Divers recover one of two black boxes from crashed Indonesia plane
Indonesian naval divers searching the ocean floor Tuesday recovered the flight-data recorder from a Sriwijaya Air jet that crashed into the Java Sea with 62 people on board.
The device is expected to help investigators determine what caused the Boeing 737-500 to nosedive into the ocean in heavy rain shortly after taking off from Jakarta on Saturday.
TV stations showed divers heading to a Jakarta port on an inflatable vessel with a large white container that had the device in it.
Indonesian Air Chief Marshal Hadi Tjahjanto said the plane’s other black box, the cockpit voice recorder, was likely to be found soon because its beacon was being emitted in the same area.
The devices were buried in seabed mud under tons of sharp objects in the plane’s wreckage, navy Chief Adm. Yudo Margono said. He said at least 160 divers were deployed Tuesday in the search.
More than 3,600 rescue personnel, 13 helicopters, 54 large ships and 20 small boats have been searching the area just north of Jakarta where Flight 182 crashed and have found parts of the plane and human remains in the water at a depth of 75 feet.
Authorities say they have determined the location of the Boeing 737-500 and its black boxes after the plane crashed into the Java Sea with 62 on board.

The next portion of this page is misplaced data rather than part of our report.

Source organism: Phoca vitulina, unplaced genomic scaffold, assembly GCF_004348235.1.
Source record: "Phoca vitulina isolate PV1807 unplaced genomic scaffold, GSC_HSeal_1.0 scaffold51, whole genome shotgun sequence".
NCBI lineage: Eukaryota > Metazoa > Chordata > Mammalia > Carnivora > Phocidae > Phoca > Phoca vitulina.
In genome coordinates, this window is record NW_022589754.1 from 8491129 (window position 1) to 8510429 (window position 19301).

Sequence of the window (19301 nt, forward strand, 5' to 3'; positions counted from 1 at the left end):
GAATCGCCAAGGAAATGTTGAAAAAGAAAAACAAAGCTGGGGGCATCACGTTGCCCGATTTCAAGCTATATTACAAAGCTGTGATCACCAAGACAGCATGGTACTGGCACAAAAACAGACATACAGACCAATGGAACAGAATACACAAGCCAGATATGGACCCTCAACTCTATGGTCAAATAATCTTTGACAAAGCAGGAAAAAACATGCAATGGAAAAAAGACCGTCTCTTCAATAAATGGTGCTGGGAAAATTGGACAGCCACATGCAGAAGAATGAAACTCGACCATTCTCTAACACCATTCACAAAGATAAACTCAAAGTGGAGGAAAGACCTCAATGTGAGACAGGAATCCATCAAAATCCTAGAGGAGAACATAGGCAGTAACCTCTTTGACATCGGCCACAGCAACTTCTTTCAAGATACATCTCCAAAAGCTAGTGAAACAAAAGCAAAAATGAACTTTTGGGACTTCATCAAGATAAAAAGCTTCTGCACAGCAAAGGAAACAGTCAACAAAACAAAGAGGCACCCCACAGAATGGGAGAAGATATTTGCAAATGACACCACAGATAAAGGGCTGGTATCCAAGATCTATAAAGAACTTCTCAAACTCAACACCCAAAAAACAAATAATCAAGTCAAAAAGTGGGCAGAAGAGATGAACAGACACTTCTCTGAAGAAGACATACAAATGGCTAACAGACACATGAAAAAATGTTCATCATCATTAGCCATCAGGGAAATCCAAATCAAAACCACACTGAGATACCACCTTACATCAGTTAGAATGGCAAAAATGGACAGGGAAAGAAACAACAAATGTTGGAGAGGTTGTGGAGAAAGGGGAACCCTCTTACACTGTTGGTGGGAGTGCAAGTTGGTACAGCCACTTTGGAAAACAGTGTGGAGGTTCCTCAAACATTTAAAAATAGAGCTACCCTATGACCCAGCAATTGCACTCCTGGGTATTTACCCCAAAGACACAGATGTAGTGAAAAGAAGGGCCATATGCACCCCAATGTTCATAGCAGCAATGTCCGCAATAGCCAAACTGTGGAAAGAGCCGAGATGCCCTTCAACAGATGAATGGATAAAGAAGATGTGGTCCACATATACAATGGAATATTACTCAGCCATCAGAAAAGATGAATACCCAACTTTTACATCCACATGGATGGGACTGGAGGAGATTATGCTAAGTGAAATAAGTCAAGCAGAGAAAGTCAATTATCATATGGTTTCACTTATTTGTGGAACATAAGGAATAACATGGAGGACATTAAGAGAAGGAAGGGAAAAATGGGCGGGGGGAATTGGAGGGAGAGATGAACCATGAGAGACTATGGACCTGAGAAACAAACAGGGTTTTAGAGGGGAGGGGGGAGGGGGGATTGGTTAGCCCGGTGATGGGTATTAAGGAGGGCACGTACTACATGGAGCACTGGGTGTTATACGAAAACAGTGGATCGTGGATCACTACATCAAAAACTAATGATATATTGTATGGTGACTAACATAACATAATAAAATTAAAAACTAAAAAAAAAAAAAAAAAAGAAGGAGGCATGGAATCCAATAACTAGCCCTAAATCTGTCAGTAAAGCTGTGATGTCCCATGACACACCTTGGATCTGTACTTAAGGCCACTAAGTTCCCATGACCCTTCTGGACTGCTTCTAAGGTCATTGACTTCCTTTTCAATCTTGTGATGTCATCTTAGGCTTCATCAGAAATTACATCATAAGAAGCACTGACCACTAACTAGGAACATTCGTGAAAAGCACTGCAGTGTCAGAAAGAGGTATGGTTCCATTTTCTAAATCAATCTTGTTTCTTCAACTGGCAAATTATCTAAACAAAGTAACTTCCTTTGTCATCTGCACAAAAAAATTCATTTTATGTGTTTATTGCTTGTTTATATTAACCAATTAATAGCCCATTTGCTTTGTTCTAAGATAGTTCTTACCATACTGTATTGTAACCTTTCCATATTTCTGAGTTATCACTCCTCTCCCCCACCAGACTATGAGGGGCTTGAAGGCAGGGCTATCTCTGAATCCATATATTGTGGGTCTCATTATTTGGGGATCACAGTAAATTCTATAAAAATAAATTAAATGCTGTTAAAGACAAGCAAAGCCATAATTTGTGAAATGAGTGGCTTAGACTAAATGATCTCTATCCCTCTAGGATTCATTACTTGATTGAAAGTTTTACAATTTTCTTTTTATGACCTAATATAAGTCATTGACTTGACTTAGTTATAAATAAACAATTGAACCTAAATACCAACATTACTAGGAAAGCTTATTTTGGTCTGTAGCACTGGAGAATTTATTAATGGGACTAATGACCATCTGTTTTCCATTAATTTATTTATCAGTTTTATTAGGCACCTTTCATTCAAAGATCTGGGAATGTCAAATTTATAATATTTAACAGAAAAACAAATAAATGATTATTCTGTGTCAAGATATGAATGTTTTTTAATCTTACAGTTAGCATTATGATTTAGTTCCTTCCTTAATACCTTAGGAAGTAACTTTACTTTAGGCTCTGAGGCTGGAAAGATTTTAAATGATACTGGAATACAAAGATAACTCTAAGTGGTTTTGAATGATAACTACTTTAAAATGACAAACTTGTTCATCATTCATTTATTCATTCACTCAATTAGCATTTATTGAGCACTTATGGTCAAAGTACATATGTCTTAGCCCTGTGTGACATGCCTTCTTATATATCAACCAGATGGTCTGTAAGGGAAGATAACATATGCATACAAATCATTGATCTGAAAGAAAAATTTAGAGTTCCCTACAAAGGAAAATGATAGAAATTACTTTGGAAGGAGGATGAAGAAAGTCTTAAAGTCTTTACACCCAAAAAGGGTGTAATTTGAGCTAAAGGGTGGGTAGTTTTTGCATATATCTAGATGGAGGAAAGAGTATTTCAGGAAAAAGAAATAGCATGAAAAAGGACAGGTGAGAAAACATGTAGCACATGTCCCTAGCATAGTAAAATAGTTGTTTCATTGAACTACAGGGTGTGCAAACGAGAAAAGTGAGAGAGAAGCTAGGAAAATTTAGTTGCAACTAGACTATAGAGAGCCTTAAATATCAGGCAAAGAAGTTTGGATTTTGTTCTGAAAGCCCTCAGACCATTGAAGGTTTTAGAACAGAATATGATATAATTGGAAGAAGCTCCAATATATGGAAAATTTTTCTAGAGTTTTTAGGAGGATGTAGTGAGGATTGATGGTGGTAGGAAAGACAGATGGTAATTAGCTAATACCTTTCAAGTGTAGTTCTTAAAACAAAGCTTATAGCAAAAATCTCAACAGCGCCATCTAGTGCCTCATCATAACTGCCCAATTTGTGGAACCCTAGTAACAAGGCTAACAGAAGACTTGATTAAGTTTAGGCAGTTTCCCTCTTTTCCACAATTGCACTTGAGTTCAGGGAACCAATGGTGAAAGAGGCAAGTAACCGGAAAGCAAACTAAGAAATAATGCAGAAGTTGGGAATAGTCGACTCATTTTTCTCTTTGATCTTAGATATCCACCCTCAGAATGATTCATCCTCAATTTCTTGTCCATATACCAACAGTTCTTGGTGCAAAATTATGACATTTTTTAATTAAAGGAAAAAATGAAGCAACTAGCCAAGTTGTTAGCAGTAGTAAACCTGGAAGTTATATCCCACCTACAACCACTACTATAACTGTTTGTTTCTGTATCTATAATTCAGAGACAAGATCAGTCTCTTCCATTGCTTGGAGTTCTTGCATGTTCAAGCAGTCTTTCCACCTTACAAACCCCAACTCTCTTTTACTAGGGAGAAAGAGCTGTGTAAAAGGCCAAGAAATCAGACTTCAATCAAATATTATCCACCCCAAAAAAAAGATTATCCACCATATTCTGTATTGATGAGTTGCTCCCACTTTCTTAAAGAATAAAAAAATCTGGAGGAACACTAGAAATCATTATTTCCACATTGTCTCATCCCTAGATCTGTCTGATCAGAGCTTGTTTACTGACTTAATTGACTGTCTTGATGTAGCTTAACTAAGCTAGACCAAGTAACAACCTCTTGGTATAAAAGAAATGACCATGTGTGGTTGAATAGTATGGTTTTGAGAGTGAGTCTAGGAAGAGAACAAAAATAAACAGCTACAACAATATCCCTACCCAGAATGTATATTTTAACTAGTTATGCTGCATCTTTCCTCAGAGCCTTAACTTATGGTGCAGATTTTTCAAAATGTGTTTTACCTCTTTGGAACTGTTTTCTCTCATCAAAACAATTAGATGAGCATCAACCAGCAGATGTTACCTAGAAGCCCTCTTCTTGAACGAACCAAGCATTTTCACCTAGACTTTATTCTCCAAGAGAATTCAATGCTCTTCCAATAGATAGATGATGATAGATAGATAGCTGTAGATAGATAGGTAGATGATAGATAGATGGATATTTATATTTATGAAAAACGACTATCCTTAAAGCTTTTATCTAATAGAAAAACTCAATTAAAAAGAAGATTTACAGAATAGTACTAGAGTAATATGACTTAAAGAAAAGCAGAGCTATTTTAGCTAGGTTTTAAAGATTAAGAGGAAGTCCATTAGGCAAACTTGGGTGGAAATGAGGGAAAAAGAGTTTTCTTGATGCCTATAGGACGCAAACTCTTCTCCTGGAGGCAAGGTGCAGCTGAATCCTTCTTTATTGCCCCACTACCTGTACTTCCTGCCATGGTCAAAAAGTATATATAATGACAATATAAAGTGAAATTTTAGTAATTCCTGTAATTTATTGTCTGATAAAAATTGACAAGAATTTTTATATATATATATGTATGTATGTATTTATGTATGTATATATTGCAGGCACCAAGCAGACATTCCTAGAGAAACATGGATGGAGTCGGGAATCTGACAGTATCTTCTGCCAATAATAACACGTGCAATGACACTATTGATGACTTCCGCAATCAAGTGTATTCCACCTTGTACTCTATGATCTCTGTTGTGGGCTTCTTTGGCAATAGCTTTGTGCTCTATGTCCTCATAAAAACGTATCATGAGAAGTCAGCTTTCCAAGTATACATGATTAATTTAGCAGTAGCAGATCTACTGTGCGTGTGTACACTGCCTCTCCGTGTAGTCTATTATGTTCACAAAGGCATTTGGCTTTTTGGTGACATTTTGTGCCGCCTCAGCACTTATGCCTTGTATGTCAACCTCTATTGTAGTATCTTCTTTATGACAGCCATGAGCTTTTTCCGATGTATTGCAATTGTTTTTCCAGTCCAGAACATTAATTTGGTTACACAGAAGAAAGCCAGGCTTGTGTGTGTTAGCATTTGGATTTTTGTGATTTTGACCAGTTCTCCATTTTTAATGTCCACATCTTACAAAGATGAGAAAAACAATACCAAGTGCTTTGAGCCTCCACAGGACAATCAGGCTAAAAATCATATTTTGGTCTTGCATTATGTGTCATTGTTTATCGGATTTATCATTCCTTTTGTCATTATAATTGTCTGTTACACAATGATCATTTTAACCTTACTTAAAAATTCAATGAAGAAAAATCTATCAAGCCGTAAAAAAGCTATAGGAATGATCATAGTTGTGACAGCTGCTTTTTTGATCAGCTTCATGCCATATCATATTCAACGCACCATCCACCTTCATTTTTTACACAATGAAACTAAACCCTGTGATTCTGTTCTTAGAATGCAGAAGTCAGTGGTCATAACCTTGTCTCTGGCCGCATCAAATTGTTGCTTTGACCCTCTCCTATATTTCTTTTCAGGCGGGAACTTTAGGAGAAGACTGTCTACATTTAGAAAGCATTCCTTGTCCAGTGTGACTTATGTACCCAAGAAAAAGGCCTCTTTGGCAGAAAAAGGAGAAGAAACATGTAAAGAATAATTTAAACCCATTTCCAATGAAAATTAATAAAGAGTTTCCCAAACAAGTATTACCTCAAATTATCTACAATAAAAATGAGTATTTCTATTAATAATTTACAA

So far, the searchers have sent 74 body bags containing human remains to police identification experts, who said Monday that they had identified their first victim, 29-year-old flight attendant Okky Bisma.
His wife, Aldha Refa, who is also a flight attendant for Sriwijaya Air, shared her grief in a series of posts on social media.
“My husband is a loving, devout and super kind man,” she wrote on Instagram. “Heaven is your place, dear ... be peaceful there.”
Anguished family members have been providing samples for DNA tests, and police say results are expected in four to eight days. National Police spokesman Rusdi Hartono said about 53 samples for DNA testing have been collected but more are still needed, especially from parents and children of victims.
Boeing Co.’s 737 Max has returned to commercial service in the U.S., with the first flight since two deadly crashes prompted the grounding.
Indonesia’s National Transportation Safety Committee said the U.S. National Transportation Safety Board will join in investigating the crash.
The NTSC chairman, Soerjanto Tjahjono, ruled out a possible midair breakup after seeing the condition of the wreckage found by searchers. He said the jet was intact until it struck the water, concentrating the debris field, rather than spreading it out over a large area as would be consistent with a midair event.
The disaster has reignited concerns about safety in Indonesia’s aviation industry, which grew fast after the economy was opened following the fall of the dictator Suharto in the late 1990s. The U.S. had banned Indonesian carriers from operating in the U.S. in 2007 but lifted the action in 2016, citing improvements in compliance with international aviation standards. The European Union lifted a similar ban in 2018.
Sriwijaya Air has had only minor safety incidents in the past, though a farmer was killed in 2008 when a plane went off the runway while landing because of a hydraulic issue.
Must-read stories from the L.A. Times
Get all the day's most vital news with our Today's Headlines newsletter, sent every weekday morning.
You may occasionally receive promotional content from the Los Angeles Times.